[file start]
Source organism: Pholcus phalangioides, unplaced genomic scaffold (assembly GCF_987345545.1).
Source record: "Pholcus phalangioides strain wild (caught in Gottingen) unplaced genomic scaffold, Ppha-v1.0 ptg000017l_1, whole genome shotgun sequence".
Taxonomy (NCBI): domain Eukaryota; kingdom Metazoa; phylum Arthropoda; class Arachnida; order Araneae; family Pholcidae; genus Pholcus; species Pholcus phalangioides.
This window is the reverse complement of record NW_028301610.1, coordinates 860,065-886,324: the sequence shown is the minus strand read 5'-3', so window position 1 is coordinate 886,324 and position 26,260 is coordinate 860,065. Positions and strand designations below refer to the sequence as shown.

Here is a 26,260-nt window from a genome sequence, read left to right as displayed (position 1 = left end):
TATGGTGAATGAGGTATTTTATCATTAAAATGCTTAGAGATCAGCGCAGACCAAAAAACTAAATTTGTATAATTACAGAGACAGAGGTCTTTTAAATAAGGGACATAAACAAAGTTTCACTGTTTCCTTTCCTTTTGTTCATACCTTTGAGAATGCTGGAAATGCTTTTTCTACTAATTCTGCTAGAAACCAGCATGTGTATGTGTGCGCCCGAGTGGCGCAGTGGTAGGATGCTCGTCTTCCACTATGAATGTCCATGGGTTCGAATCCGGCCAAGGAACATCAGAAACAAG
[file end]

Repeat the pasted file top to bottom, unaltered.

Source organism: Pholcus phalangioides, unplaced genomic scaffold (assembly GCF_987345545.1).
Source record: "Pholcus phalangioides strain wild (caught in Gottingen) unplaced genomic scaffold, Ppha-v1.0 ptg000017l_1, whole genome shotgun sequence".
Taxonomy (NCBI): domain Eukaryota; kingdom Metazoa; phylum Arthropoda; class Arachnida; order Araneae; family Pholcidae; genus Pholcus; species Pholcus phalangioides.
This window is the reverse complement of record NW_028301610.1, coordinates 860,065-886,324: the sequence shown is the minus strand read 5'-3', so window position 1 is coordinate 886,324 and position 26,260 is coordinate 860,065. Positions and strand designations below refer to the sequence as shown.

Here is a 26,260-nt window from a genome sequence, read left to right as displayed (position 1 = left end):
TATGGTGAATGAGGTATTTTATCATTAAAATGCTTAGAGATCAGCGCAGACCAAAAAACTAAATTTGTATAATTACAGAGACAGAGGTCTTTTAAATAAGGGACATAAACAAAGTTTCACTGTTTCCTTTCCTTTTGTTCATACCTTTGAGAATGCTGGAAATGCTTTTTCTACTAATTCTGCTAGAAACCAGCATGTGTATGTGTGCGCCCGAGTGGCGCAGTGGTAGGATGCTCGTCTTCCACTATGAATGTCCATGGGTTCGAATCCGGCCAAGGAACATCAGAAACAAG